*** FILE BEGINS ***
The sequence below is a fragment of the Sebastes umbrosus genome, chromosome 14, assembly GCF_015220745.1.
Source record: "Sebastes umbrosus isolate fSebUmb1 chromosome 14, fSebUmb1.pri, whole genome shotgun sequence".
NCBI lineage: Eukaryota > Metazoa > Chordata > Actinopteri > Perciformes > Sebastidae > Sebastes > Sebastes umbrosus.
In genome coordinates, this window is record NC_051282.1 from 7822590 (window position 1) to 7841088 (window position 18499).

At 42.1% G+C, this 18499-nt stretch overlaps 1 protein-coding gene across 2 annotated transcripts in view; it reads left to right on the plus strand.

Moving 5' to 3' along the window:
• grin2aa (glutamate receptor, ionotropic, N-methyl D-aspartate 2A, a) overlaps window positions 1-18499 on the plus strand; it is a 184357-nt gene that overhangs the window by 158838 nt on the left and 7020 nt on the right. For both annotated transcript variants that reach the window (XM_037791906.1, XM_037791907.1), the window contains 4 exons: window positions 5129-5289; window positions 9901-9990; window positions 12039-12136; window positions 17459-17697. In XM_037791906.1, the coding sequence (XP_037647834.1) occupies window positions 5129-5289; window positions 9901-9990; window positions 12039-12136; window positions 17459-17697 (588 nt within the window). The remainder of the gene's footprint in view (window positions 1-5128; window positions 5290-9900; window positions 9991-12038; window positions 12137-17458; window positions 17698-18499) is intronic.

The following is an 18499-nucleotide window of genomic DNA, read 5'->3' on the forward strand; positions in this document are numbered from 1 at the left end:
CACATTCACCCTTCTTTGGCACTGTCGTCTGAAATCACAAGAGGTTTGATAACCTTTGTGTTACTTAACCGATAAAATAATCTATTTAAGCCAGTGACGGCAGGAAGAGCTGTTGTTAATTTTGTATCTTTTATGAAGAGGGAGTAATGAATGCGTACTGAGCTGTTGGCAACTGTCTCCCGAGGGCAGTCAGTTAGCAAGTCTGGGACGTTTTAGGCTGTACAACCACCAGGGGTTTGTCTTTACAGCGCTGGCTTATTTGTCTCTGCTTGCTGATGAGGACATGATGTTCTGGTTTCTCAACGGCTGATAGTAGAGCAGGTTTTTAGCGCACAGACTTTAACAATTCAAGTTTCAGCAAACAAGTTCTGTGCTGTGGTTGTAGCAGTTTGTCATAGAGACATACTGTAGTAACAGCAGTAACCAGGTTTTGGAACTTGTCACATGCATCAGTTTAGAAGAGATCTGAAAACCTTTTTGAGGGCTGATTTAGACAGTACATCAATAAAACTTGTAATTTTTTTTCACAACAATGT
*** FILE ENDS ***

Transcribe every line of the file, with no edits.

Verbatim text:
The sequence below is a fragment of the Sebastes umbrosus genome, chromosome 14, assembly GCF_015220745.1.
Source record: "Sebastes umbrosus isolate fSebUmb1 chromosome 14, fSebUmb1.pri, whole genome shotgun sequence".
NCBI lineage: Eukaryota > Metazoa > Chordata > Actinopteri > Perciformes > Sebastidae > Sebastes > Sebastes umbrosus.
In genome coordinates, this window is record NC_051282.1 from 7822590 (window position 1) to 7841088 (window position 18499).

At 42.1% G+C, this 18499-nt stretch overlaps 1 protein-coding gene across 2 annotated transcripts in view; it reads left to right on the plus strand.

Moving 5' to 3' along the window:
• grin2aa (glutamate receptor, ionotropic, N-methyl D-aspartate 2A, a) overlaps window positions 1-18499 on the plus strand; it is a 184357-nt gene that overhangs the window by 158838 nt on the left and 7020 nt on the right. For both annotated transcript variants that reach the window (XM_037791906.1, XM_037791907.1), the window contains 4 exons: window positions 5129-5289; window positions 9901-9990; window positions 12039-12136; window positions 17459-17697. In XM_037791906.1, the coding sequence (XP_037647834.1) occupies window positions 5129-5289; window positions 9901-9990; window positions 12039-12136; window positions 17459-17697 (588 nt within the window). The remainder of the gene's footprint in view (window positions 1-5128; window positions 5290-9900; window positions 9991-12038; window positions 12137-17458; window positions 17698-18499) is intronic.

The following is an 18499-nucleotide window of genomic DNA, read 5'->3' on the forward strand; positions in this document are numbered from 1 at the left end:
CACATTCACCCTTCTTTGGCACTGTCGTCTGAAATCACAAGAGGTTTGATAACCTTTGTGTTACTTAACCGATAAAATAATCTATTTAAGCCAGTGACGGCAGGAAGAGCTGTTGTTAATTTTGTATCTTTTATGAAGAGGGAGTAATGAATGCGTACTGAGCTGTTGGCAACTGTCTCCCGAGGGCAGTCAGTTAGCAAGTCTGGGACGTTTTAGGCTGTACAACCACCAGGGGTTTGTCTTTACAGCGCTGGCTTATTTGTCTCTGCTTGCTGATGAGGACATGATGTTCTGGTTTCTCAACGGCTGATAGTAGAGCAGGTTTTTAGCGCACAGACTTTAACAATTCAAGTTTCAGCAAACAAGTTCTGTGCTGTGGTTGTAGCAGTTTGTCATAGAGACATACTGTAGTAACAGCAGTAACCAGGTTTTGGAACTTGTCACATGCATCAGTTTAGAAGAGATCTGAAAACCTTTTTGAGGGCTGATTTAGACAGTACATCAATAAAACTTGTAATTTTTTTTCACAACAATGT